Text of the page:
The real costs of seeking care for COVID-19 vary across and within major US cities
Although the coronavirus relief measures signed by the President in the Families First Coronavirus Response Act have directed private health plans to waive the cost of the specific coronavirus test and visit associated with it, people who are symptomatic and seek care may be responsible for other costs required for an evaluation for COVID-19.
These could include influenza testing, chest x-rays, and bacterial, viral, or blood culture tests. These costs can add up quickly, particularly for the 27.5 million people with no insurance or those who have high-deductible health plans and will pay for services out-of-pocket.
The severity of COVID-19 varies widely, from mild cough and fever to chest pains and shortness of breath, which can drastically affect the necessary treatment, need for hospitalization, and associated costs.
Within a given US city, average prices vary greatly for patients exhibiting standard COVID-19 symptoms including fever, cough, and shortness of breath:
In Los Angeles, the cost for a primary care visit and standard lab testing ranges from US $304 to US $4447
In Dallas, the cost for the same services ranges from US $193 to US $4308
Similarly, in Miami, these services range in cost from US $354 to US $5729
Costs also vary widely depending on the provider type or site of care:
Even without symptoms severe enough to warrant further imaging or lab testing, a visit to evaluate respiratory symptoms can cost someone living in the New York metro area an average of US $79 for a telehealth visit, US $235 for a primary care visit, US $352 for an urgent care visit, and US $2,321 for an ER visit.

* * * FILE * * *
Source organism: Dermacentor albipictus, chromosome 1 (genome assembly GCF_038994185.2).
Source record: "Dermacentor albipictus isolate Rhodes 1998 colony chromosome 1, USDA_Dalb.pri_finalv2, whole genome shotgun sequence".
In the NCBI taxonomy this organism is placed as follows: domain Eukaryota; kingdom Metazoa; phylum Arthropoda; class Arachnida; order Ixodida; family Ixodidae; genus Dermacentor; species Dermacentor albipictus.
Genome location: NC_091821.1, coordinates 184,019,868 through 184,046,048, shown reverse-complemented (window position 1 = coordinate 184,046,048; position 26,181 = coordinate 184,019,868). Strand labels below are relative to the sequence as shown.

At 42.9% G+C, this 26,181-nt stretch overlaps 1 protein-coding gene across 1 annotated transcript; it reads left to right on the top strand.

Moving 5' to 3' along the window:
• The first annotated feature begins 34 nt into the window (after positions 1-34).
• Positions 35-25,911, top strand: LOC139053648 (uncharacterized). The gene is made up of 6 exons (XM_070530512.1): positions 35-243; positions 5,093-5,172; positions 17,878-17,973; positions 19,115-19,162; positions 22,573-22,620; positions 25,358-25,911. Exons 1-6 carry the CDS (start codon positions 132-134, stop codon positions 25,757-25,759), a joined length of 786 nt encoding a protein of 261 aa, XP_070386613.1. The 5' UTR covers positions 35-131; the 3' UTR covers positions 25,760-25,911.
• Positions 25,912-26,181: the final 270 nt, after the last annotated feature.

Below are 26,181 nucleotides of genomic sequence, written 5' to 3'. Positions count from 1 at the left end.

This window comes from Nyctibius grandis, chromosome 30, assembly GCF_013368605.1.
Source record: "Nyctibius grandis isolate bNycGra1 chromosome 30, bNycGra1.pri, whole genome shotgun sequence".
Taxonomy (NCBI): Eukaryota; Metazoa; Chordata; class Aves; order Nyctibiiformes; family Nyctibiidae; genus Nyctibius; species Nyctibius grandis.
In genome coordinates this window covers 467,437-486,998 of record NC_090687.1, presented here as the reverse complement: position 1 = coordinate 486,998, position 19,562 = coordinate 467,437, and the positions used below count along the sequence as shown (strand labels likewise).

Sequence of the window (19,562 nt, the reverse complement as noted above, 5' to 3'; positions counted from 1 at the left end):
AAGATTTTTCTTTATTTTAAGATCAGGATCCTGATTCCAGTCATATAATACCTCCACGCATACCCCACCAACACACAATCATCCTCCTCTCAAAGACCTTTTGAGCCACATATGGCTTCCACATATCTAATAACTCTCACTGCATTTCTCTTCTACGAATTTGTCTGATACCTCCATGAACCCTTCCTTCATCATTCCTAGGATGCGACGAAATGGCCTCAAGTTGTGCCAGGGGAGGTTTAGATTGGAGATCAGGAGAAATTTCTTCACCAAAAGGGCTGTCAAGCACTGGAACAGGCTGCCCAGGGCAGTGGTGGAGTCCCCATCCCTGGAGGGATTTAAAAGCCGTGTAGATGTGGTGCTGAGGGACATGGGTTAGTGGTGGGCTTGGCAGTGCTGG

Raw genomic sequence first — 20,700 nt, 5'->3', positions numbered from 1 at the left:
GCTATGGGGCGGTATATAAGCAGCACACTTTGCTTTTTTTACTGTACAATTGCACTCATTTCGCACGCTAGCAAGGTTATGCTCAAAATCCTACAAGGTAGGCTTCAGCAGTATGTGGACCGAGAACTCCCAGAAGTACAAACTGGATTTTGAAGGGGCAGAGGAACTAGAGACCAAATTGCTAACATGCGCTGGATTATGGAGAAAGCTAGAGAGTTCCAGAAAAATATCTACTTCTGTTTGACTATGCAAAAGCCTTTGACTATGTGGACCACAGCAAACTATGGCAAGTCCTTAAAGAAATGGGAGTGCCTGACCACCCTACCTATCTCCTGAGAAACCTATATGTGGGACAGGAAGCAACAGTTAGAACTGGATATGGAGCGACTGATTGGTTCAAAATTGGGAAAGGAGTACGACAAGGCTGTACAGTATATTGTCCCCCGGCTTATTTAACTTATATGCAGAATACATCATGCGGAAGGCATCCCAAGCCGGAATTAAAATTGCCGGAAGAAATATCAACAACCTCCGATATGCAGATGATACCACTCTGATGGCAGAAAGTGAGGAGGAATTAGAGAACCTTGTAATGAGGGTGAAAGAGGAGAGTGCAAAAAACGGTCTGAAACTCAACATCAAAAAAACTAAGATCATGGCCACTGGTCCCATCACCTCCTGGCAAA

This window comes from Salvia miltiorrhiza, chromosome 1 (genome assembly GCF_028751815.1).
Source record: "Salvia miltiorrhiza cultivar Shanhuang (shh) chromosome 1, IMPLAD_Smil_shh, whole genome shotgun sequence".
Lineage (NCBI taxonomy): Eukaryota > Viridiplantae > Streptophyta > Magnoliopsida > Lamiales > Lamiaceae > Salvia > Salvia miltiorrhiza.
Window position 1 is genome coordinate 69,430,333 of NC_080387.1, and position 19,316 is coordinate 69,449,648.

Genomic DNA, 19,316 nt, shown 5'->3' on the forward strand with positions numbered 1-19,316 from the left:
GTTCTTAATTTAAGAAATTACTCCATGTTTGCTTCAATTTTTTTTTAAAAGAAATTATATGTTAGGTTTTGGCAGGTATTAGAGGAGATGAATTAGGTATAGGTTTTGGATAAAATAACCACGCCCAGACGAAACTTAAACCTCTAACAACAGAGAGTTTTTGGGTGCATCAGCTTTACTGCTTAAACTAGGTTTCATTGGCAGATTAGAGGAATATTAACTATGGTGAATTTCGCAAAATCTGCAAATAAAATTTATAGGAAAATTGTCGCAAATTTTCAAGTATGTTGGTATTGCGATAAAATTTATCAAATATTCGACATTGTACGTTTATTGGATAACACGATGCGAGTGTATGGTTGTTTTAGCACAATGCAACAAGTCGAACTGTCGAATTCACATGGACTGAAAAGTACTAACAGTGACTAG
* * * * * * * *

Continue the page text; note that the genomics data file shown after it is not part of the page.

In Miami, patients can expect costs for evaluating symptoms to average US $79 for using telehealth as their entry point, US $189 for visits through a primary care provider, US $483 for visits through an urgent care provider, and US $1,524 if they enter the system through the ER, according to Castlight Health.
|Meanwhile in Vietnam, Vietnamese COVID-19 patients are all exempted from the full treatment fee. If the patient is suspected of infection and tested negative, the Health Insurance will be paid as prescribed. |
If testers confirmed positive and need further treatment, all treatment and testing costs will also be covered by the state budget.
In Vietnam, the cost of treating COVID-19 patients in hospitals is covered by Health Insurance. To people in concentrated isolation, it is free of charge.
The state budget provides free food to blockaded areas or money (40,000 VND (1.5 U.S dollars)/person/day.
On March 10, the Hanoi Department of Health proposed food support to people with medical isolation, a stipend of not exceeding VND 80,000 (3.5 US dollars)/day/person to coercive medical isolation in quarantined areas.
For diets, people subject to medical isolation at medical establishments, border gates, and other places are provided meals consistent with the facility’s ability to perform medical isolation. Food expenses are paid for by people subject to medical isolation. In case the isolated person is a poor household as prescribed, he/she is entitled to a meal allowance of VND 40,000/day during the isolation period.
Regarding foreigners in Vietnam, they must pay for their own treatment if they are COVID-19 positive. However, they will not have to pay for being quarantined and tested.